Having a disability policy is an important step in protecting your financial security and ensuring a monthly source of income if you are forced to step away from practicing and file a claim due to a disability. However, as we’ve discussed before, your monthly benefits typically will not match the monthly income you were earning as a doctor, dollar for dollar. As a result, you may not have any funds left over, after your monthly expenses, to save for retirement. This can be problematic since many plans have a benefit period ending at age 65 or 67, but the average American life expectancy is around 79.
There are a few options residents or doctors have when buying a policy that can help ensure financial stability past retirement age. One option is selecting a policy with a lifetime benefit rider. Older policies, from the 80’s and 90’s, were often drafted in policyholders’ favor and a lifetime benefit provision meant just that—full monthly benefits would be paid out until a claimant’s death. Many newer policies still offer an option to purchase “lifetime benefits”, but there are additional qualifiers in the policy language that dictate the amount of the benefit the claimant will receive, or whether he or she will receive lifetime benefits at all. In our next few posts, we will look at two common lifetime benefit limitations that are common in newer policies. In this post we will examine the injury versus sickness limitation.
Injury v. Sickness Limitation
Under some policies, the nature of your disability (i.e. whether your disability is caused by an “injury” or by “sickness”) can determine whether your benefits will last a lifetime. Here’s an example of such a provision, taken from an actual policy:
As you can see, under this policy’s language, you only receive lifetime benefits if your disability stems from an injury occurring before age 65. Further, no matter how permanent a sickness is, the policyholder will not be eligible to receive lifetime benefits under this policy.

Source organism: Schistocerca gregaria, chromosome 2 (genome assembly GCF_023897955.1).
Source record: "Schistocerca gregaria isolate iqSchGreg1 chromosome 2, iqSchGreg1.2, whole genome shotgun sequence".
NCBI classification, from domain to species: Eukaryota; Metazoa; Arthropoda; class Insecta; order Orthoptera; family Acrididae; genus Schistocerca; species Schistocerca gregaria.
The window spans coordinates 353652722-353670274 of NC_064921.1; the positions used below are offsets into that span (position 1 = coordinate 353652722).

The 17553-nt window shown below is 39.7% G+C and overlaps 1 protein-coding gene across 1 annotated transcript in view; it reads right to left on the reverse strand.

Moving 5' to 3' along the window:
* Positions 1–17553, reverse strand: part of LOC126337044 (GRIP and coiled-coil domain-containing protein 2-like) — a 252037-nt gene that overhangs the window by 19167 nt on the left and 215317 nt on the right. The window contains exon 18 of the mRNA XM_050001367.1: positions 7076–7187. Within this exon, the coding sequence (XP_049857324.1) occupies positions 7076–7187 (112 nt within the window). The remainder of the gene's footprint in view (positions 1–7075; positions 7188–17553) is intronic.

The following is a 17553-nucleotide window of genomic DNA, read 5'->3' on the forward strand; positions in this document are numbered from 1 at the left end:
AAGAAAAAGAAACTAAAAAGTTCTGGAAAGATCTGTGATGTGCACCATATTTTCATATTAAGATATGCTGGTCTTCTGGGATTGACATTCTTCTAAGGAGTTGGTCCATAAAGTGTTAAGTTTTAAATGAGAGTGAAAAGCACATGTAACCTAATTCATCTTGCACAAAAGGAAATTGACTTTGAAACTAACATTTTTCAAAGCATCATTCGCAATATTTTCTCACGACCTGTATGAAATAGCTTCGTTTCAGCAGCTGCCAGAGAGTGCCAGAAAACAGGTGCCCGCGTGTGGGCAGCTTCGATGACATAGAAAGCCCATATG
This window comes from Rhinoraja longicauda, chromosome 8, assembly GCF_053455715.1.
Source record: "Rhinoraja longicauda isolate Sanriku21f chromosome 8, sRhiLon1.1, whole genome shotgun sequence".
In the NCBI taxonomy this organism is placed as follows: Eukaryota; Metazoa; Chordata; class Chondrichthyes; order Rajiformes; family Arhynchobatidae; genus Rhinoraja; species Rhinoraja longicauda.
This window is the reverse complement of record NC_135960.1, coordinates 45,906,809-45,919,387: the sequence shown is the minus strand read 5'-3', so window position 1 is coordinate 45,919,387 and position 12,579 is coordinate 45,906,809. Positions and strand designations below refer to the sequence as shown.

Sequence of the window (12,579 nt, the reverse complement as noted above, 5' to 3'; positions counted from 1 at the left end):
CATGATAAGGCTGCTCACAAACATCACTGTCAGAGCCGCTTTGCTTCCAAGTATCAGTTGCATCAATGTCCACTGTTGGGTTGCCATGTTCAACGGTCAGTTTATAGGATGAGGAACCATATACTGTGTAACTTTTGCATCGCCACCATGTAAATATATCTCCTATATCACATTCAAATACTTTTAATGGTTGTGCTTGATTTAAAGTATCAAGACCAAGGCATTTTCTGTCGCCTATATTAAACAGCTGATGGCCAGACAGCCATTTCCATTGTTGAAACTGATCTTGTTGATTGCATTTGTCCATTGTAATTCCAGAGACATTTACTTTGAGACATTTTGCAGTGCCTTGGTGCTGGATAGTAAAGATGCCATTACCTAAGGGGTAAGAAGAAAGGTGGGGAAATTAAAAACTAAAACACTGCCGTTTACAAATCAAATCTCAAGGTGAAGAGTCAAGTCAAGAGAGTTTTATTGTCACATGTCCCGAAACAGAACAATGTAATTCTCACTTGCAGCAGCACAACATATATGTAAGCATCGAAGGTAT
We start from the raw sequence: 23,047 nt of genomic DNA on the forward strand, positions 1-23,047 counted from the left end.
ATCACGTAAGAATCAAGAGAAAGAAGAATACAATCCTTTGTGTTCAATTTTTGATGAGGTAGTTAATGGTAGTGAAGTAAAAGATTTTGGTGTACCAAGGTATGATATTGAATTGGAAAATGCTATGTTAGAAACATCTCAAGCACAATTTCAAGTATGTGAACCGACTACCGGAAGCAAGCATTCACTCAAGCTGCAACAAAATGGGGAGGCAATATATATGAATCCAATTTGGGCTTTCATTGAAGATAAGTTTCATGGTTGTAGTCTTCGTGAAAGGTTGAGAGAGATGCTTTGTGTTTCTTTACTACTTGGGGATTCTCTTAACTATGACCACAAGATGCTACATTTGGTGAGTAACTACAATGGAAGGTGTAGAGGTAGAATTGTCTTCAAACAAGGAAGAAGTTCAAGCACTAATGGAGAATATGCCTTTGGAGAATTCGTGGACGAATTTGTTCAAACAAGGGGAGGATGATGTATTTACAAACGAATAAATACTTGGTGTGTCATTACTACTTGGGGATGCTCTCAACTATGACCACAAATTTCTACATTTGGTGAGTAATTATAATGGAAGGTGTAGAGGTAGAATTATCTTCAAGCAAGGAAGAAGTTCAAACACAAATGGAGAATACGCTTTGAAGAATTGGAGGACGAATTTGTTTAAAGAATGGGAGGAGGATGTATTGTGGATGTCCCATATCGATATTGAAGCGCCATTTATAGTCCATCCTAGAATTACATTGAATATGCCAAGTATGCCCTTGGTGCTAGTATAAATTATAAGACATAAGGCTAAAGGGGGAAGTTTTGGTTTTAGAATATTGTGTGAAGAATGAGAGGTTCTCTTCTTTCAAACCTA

In some instances, it is very straightforward to determine when a disabling condition will be classified as an injury (e.g. the inability to walk after a car accident) or as a sickness (e.g. Parkinson’s disease). But in other instances, the distinction between the two becomes less clear and, in many instances, litigation is required to resolve the issue. If the date of an injury is not well-documented, or your limitations arguably have multiple causes, the insurance company will oftentimes elect to pay benefits under the sickness provision of your policy, so they don’t have to pay lifetime benefits.
This provision highlights the importance of carefully documenting and filing your claim from the outset, in order to prevent any ambiguity in the nature of a disabling condition. It also highlights the importance of understanding the provision of your policy you are being paid under, so that you are not caught unawares when your benefits (which you thought were lifetime benefits) are cut off after years of receiving benefits.
In our next post we will discuss another provision that limits lifetime benefits—the graded lifetime benefit rider.
 The World Bank, Life expectancy at birth, total (years), https://data.worldbank.org/indicator/SP.DYN.LE00.IN